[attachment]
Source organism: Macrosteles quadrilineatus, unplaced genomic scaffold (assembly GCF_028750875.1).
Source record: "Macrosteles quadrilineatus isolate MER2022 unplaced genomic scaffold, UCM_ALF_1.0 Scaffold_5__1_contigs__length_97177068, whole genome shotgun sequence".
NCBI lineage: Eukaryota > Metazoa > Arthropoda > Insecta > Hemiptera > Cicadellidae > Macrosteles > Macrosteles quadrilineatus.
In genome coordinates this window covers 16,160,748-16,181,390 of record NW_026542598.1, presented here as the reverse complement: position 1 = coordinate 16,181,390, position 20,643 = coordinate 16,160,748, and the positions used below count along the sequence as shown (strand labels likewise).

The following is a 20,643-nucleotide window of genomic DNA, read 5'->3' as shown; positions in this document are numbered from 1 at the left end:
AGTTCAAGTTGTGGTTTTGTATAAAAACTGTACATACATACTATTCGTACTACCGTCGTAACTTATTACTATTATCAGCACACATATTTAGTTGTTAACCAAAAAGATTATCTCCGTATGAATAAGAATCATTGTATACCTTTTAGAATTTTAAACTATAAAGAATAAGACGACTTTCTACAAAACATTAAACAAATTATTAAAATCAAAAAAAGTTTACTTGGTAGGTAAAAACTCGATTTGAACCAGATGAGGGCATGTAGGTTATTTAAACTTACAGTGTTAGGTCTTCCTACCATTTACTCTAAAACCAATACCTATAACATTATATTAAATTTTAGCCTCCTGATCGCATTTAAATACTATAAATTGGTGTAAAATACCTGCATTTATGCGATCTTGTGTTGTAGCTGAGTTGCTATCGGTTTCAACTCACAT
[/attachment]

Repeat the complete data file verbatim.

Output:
Source organism: Macrosteles quadrilineatus, unplaced genomic scaffold (assembly GCF_028750875.1).
Source record: "Macrosteles quadrilineatus isolate MER2022 unplaced genomic scaffold, UCM_ALF_1.0 Scaffold_5__1_contigs__length_97177068, whole genome shotgun sequence".
NCBI lineage: Eukaryota > Metazoa > Arthropoda > Insecta > Hemiptera > Cicadellidae > Macrosteles > Macrosteles quadrilineatus.
In genome coordinates this window covers 16,160,748-16,181,390 of record NW_026542598.1, presented here as the reverse complement: position 1 = coordinate 16,181,390, position 20,643 = coordinate 16,160,748, and the positions used below count along the sequence as shown (strand labels likewise).

The following is a 20,643-nucleotide window of genomic DNA, read 5'->3' as shown; positions in this document are numbered from 1 at the left end:
AGTTCAAGTTGTGGTTTTGTATAAAAACTGTACATACATACTATTCGTACTACCGTCGTAACTTATTACTATTATCAGCACACATATTTAGTTGTTAACCAAAAAGATTATCTCCGTATGAATAAGAATCATTGTATACCTTTTAGAATTTTAAACTATAAAGAATAAGACGACTTTCTACAAAACATTAAACAAATTATTAAAATCAAAAAAAGTTTACTTGGTAGGTAAAAACTCGATTTGAACCAGATGAGGGCATGTAGGTTATTTAAACTTACAGTGTTAGGTCTTCCTACCATTTACTCTAAAACCAATACCTATAACATTATATTAAATTTTAGCCTCCTGATCGCATTTAAATACTATAAATTGGTGTAAAATACCTGCATTTATGCGATCTTGTGTTGTAGCTGAGTTGCTATCGGTTTCAACTCACAT